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Though Ethiopia has achieved strong economic growth since 2007, it remains one of the world's poorest countries. Eighty percent of Ethiopians live in rural areas and subsist mainly on agriculture. Smallholder farmers are very vulnerable to increasing droughts and climate variability. Better access to inputs, technologies, credit and markets will help boost productivity and improve livelihoods.

$170 - Ethiopia's annual per capita income

8 out of 10 - Ethiopians subsist on agriculture

Over 12 million - Ethiopians who depend upon

some form of food aid

38% - Percentage of Ethiopia's children under five who are underweight


General context

Ethiopia has a population of around 80 million (second largest in Africa) growing at 2.6% a year. It covers about 1 million square kms and makes up a large part of the Horn of Africa. The country has a very varied topography and climate. About 85% of the population lives in the temperate zone in the highlands.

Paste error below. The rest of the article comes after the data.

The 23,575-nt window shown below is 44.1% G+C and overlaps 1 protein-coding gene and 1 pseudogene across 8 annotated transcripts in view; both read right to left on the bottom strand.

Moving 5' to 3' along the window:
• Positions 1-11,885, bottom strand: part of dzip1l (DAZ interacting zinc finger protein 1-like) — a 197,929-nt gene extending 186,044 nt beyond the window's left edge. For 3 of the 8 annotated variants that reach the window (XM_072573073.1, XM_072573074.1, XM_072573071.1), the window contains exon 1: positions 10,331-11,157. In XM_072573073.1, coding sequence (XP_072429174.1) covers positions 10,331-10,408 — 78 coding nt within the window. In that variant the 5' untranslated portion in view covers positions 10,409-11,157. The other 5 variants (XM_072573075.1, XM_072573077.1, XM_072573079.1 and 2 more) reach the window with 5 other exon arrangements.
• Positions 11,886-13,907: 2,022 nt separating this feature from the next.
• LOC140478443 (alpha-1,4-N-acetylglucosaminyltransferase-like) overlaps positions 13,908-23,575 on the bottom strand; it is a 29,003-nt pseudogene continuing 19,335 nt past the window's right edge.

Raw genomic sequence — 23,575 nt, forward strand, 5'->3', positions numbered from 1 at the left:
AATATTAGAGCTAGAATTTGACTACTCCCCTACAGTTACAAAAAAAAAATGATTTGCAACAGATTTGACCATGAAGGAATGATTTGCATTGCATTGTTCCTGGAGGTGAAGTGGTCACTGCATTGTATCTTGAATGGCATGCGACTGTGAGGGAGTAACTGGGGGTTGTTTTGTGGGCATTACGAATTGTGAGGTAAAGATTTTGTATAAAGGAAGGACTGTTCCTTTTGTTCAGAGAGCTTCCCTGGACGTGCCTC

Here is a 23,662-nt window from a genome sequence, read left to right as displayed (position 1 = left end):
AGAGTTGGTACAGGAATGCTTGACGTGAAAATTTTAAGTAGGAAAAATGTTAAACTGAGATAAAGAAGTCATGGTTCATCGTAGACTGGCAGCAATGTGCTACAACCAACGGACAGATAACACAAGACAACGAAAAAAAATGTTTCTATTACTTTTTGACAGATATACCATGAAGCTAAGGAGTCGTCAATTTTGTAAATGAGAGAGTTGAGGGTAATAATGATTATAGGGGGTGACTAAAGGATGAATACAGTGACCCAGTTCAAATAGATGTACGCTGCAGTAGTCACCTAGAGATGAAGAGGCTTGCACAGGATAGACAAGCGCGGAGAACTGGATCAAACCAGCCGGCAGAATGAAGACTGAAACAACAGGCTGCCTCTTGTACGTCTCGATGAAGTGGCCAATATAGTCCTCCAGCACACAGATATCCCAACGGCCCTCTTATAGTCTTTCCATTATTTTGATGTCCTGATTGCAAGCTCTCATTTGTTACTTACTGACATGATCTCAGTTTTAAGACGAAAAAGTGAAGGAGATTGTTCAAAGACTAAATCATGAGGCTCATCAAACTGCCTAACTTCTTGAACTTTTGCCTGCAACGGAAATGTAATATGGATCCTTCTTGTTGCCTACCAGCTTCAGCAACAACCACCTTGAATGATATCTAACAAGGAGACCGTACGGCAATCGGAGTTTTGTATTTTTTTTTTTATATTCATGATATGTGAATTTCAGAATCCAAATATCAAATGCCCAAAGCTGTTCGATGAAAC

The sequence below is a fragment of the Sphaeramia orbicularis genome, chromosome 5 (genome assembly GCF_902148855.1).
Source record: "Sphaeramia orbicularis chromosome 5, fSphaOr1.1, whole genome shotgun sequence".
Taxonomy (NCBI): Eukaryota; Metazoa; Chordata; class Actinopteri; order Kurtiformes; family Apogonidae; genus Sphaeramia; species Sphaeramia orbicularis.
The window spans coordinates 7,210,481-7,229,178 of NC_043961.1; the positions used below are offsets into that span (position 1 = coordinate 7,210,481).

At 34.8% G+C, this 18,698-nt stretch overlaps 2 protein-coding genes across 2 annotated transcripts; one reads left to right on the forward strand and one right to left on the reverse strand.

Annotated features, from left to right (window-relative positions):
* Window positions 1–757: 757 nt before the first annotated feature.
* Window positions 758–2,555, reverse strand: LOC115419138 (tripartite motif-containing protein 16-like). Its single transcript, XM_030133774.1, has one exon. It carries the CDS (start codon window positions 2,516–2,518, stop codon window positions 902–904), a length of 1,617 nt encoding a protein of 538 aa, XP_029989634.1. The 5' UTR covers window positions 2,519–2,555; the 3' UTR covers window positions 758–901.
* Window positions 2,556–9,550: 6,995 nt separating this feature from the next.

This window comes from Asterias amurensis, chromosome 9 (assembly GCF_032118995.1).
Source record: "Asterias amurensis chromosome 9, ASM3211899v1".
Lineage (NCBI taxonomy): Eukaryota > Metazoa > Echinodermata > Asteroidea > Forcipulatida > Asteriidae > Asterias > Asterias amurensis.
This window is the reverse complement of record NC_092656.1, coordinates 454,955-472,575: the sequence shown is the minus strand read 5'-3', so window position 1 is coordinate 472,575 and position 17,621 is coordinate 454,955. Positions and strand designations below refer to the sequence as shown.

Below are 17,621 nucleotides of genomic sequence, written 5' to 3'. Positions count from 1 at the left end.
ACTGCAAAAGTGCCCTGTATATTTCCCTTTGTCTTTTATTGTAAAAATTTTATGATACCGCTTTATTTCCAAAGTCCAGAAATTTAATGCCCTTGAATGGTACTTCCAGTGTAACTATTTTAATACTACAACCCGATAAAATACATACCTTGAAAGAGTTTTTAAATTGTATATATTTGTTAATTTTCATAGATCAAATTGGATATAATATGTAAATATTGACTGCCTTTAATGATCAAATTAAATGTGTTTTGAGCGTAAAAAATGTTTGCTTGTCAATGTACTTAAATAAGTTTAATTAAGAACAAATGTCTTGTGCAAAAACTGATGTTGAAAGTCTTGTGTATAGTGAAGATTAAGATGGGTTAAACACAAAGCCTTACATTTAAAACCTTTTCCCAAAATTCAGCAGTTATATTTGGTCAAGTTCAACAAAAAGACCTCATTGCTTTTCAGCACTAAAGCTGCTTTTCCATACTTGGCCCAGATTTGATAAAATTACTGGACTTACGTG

Since 2007, Ethiopia has achieved strong economic growth, making it one of the highest performing economies in sub-Saharan Africa. Yet it remains one of the world's poorest countries with an annual per capita income of only US$ 170.

Infant and maternal mortality rates and child malnutrition are among the highest in the world. Nearly 40% of children under 5 are underweight. Life expectancy at birth is 54.7 years. Over 12 million people in Ethiopia face chronic or sporadic food insecurity and farmers are very vulnerable to climate variability, especially drought.


Eighty percent of Ethiopians live in rural areas and subsist mainly on agriculture. Ethiopian women provide most of the labour on small farms, yet their access to resources and control of the same is mediated through men, either their fathers or husbands.

The main crops grown include coffee, cereals, maize, sorghum, wheat, barley and millet. Most farmers are smallholders with over half cultivating plots of 1 hectare or less and struggling to produce enough food to feed their families. During the pre-harvest period, a large number of poor households face a long hunger season. Smallholder farmers are highly vulnerable to external shocks such as market fluctuations and climate variability like droughts. Over 12 million people depend upon some food aid assistance throughout the year in order to meet basic needs.